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Public Art fits a much broader definition than art in a museum. In simple terms, public art is art work in the public realm, regardless of whether it is situated on public or private property, or whether it is acquired through public or private funding. Public art can take the form of a sculpture, mural, paving pattern, lighting, seating, building facade, kiosk, gate, fountain, play equipment, engraving, carving, fresco, mobile, collage, mosaic, Bas-relief, tapestry, photograph, drawing, or earthwork. Whatever its form, public art attracts attention. By its presence alone public art can heighten our awareness, question our assumptions, transform our landscape, or express community values, and for these reasons it can have the power, over time to transform the image of the Village. Public art helps define an entire community’s identity and reveal the unique character of a specific neighborhood. Review these representative examples of
Ultimately, the Board will review and propose art works to be acquired under the Village’s Art in Public Places Program. The Board will issue a recommendation to the Village Council for all art work program acquisitions in accordance with the ordinance.
Any individual who is requesting a building permit for the construction or remodeling of a commercial property whose total improvement or construction value is over $250,000, excluding land acquisition, will pay a one time fee of 1% of said construction value into the trust fund; or any individual who is requesting a building permit for the construction of two or more residential units valued over $250, 000 in aggregate or a single family estate home valued at $750,000 in aggregate, excluding land acquisition, will pay a one time fee of 1% of said construction value into the trust fund. The applicant has two options of paying the Art in Public Places fee: Option 1 Pay the 1% fee into the trust fund Option 2 Provide art in lieu of the fee valued at 1.25% on-site, subject to the Art in Public Places Advisory Board approval For additional information or to request a copy of the Art in Public Places ordinance, please contact the Planning & Zoning Dept. or call 305-259-1271.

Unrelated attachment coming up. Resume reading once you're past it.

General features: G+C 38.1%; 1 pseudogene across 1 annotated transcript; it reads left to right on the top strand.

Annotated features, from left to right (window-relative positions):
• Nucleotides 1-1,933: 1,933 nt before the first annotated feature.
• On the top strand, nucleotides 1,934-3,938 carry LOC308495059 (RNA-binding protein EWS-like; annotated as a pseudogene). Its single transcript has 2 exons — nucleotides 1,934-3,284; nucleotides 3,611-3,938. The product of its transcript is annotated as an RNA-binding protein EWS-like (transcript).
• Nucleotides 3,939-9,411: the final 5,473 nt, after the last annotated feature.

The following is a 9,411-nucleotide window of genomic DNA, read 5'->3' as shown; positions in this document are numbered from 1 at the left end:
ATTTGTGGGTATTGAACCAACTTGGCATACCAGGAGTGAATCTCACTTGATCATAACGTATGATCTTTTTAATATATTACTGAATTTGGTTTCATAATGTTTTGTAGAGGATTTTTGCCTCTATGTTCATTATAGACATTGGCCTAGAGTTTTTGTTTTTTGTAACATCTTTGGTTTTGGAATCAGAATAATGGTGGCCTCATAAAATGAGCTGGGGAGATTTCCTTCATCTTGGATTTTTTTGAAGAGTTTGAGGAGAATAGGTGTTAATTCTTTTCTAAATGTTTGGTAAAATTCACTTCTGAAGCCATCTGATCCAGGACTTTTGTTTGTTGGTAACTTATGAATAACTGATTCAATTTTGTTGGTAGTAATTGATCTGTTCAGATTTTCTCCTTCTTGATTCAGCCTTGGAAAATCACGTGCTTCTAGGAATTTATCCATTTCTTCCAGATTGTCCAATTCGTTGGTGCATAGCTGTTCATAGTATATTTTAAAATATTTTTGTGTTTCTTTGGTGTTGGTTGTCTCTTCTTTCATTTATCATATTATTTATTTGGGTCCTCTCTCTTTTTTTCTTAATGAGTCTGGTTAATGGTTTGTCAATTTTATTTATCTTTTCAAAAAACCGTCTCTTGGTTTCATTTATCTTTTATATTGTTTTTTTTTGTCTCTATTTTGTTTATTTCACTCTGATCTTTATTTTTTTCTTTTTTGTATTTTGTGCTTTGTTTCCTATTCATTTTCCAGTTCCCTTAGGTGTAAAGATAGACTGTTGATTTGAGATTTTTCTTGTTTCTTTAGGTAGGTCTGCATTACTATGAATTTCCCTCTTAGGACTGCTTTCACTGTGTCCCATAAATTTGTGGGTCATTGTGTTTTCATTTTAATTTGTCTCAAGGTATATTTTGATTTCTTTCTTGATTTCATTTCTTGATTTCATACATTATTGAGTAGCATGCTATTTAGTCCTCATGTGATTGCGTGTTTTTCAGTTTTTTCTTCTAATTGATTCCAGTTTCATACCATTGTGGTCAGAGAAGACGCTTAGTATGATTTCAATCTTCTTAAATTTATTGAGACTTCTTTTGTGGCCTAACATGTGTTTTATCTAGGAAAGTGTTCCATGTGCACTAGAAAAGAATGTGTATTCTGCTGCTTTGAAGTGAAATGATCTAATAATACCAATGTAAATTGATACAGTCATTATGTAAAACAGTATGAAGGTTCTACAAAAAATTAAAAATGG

For example, if three physicians practice out of one office, each physician is required to have their own occupational license, in addition to the administrative office license. Other examples include, but are not limited to, Real Estate Brokers and Sales Agents, Attorneys and Beauty Salon Stylists. Palmetto Bay Local Business Tax License (PDF)